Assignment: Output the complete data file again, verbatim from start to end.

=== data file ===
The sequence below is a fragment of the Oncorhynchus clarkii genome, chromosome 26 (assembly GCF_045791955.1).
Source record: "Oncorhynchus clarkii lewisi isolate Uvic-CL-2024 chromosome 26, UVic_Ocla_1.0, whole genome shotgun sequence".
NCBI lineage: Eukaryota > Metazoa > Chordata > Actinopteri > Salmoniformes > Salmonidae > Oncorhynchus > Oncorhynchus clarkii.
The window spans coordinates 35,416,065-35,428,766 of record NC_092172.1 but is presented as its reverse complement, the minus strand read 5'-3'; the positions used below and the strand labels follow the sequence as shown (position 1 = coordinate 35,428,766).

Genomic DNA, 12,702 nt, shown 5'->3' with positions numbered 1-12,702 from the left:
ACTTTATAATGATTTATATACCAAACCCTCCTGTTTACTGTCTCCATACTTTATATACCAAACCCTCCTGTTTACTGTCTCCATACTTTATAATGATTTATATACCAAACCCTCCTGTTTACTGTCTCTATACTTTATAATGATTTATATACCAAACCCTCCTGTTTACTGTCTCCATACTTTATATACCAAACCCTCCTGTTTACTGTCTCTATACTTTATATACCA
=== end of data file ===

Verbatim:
The sequence below is a fragment of the Oncorhynchus clarkii genome, chromosome 26 (assembly GCF_045791955.1).
Source record: "Oncorhynchus clarkii lewisi isolate Uvic-CL-2024 chromosome 26, UVic_Ocla_1.0, whole genome shotgun sequence".
NCBI lineage: Eukaryota > Metazoa > Chordata > Actinopteri > Salmoniformes > Salmonidae > Oncorhynchus > Oncorhynchus clarkii.
The window spans coordinates 35,416,065-35,428,766 of record NC_092172.1 but is presented as its reverse complement, the minus strand read 5'-3'; the positions used below and the strand labels follow the sequence as shown (position 1 = coordinate 35,428,766).

Genomic DNA, 12,702 nt, shown 5'->3' with positions numbered 1-12,702 from the left:
ACTTTATAATGATTTATATACCAAACCCTCCTGTTTACTGTCTCCATACTTTATATACCAAACCCTCCTGTTTACTGTCTCCATACTTTATAATGATTTATATACCAAACCCTCCTGTTTACTGTCTCTATACTTTATAATGATTTATATACCAAACCCTCCTGTTTACTGTCTCCATACTTTATATACCAAACCCTCCTGTTTACTGTCTCTATACTTTATATACCA